women did not confound the associations between night
eating on subsequent weight change. On the other hand,
sex-specific genetic effects on BMI and weight change have
been reported previously.
Studies of the night-eating
syndrome and related conditions have found these condi-
tions to be associated with psychopathology,
and the
difference in associations between men and women in the
present study may reflect sex-specific differences in the
psychopathology of the obese. It could be that night eating is
promoting weight gain because of a positive imbalance in
the energy regulation caused by excessive energy intake
during night. However, the gender and obesity differences in
the association suggest that night eating is not a uniform
phenomenon, but a condition that operates in combination
with obesity, and only among women. Another interpreta-
tion may be that some other mechanism than night eating
was operating and caused the weight change. If this is the
case, this simple assessment of the phenomenon may serve
as an indicator or an intermediate factor for an underlying
determinant. Finally, energy intake at night is likely to
constitute a lower fraction of daily caloric need for obese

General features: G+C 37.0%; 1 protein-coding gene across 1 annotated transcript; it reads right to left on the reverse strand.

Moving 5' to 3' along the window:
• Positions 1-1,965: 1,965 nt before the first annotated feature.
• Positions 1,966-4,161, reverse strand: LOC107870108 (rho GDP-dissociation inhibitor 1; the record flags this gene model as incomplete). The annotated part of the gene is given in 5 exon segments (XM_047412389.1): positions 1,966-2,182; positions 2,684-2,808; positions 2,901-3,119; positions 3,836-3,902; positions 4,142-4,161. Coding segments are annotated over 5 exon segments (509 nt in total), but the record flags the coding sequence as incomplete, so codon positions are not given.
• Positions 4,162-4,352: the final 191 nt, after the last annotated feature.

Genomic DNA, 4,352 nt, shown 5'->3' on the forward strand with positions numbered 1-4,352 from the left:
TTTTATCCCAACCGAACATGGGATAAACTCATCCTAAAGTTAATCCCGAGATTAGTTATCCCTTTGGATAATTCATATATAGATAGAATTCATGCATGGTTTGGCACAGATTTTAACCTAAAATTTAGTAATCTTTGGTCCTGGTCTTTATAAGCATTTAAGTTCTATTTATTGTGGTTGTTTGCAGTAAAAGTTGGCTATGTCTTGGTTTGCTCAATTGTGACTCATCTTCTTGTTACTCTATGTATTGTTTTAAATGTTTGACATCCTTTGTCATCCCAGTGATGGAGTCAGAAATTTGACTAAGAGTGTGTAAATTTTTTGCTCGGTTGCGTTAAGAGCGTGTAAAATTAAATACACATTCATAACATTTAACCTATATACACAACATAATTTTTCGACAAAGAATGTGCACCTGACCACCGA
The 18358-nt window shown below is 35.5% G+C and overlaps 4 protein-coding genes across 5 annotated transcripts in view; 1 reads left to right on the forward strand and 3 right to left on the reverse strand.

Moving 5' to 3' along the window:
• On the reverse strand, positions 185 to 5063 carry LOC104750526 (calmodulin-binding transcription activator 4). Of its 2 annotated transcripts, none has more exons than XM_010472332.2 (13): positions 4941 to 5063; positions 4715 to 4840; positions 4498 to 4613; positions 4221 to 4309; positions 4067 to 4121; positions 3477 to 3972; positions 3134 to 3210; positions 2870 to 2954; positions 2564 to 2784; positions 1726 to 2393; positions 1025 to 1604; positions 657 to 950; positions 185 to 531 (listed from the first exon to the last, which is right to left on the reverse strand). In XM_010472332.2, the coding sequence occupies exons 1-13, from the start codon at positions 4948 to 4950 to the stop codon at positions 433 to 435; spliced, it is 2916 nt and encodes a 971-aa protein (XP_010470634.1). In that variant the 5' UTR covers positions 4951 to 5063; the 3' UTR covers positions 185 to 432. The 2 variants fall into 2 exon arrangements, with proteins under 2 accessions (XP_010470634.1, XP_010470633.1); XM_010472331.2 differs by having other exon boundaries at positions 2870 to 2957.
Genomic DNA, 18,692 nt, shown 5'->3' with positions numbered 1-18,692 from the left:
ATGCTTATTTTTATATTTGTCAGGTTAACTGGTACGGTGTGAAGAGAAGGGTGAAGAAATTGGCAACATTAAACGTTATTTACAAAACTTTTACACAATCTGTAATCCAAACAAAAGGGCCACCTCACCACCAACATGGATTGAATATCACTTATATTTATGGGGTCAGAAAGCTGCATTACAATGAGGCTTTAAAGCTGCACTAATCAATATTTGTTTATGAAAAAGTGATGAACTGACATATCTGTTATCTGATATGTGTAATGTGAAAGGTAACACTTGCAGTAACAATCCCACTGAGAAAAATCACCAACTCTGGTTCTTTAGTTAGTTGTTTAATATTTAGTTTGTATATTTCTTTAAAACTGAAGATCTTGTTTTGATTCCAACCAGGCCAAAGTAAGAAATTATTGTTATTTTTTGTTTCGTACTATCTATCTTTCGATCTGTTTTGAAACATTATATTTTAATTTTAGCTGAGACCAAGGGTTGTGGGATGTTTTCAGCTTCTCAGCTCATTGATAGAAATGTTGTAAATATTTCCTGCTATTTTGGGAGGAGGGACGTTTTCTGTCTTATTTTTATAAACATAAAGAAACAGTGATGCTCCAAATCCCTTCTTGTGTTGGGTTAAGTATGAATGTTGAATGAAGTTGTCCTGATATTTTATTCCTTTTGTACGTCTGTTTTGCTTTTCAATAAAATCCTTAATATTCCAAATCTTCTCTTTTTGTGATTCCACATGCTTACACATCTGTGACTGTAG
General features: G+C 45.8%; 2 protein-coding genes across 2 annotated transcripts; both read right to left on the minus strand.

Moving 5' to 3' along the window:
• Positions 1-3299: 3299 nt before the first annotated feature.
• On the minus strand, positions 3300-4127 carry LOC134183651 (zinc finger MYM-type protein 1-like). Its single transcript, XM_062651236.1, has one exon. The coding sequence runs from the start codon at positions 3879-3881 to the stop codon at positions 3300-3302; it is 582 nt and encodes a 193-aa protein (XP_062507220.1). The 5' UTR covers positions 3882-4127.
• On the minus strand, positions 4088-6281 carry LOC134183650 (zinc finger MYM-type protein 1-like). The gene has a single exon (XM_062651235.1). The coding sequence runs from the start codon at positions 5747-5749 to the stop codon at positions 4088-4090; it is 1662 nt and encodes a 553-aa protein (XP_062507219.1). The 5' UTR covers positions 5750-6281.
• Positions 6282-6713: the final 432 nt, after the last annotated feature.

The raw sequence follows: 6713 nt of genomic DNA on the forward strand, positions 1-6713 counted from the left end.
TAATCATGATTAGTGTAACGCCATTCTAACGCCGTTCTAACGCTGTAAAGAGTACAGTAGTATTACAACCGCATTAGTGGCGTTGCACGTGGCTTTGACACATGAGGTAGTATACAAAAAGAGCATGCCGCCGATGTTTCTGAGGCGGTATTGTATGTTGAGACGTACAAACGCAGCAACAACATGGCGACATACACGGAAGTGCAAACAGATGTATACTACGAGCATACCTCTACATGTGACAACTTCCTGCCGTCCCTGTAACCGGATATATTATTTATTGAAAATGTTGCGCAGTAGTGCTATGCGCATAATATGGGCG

men than for obese women, which would make it easier to
detect an association in women.
The lack of an association between preceding weight gain
and night eating is another finding that needs an explana-
tion. In view of the adverse consequences of night eating,
the women suffering from night eating may tend to cease
night eating when a certain level of weight gain is evident.
Since we do not have information on the night-eating status
from M-92, we are unable to perform a further examination
of this issue. On the other hand, this explanation would be
in congruence with the notion of night eating as a
psychopathological condition,
which may introduce irre-
gular eating patterns at certain periods of life, especially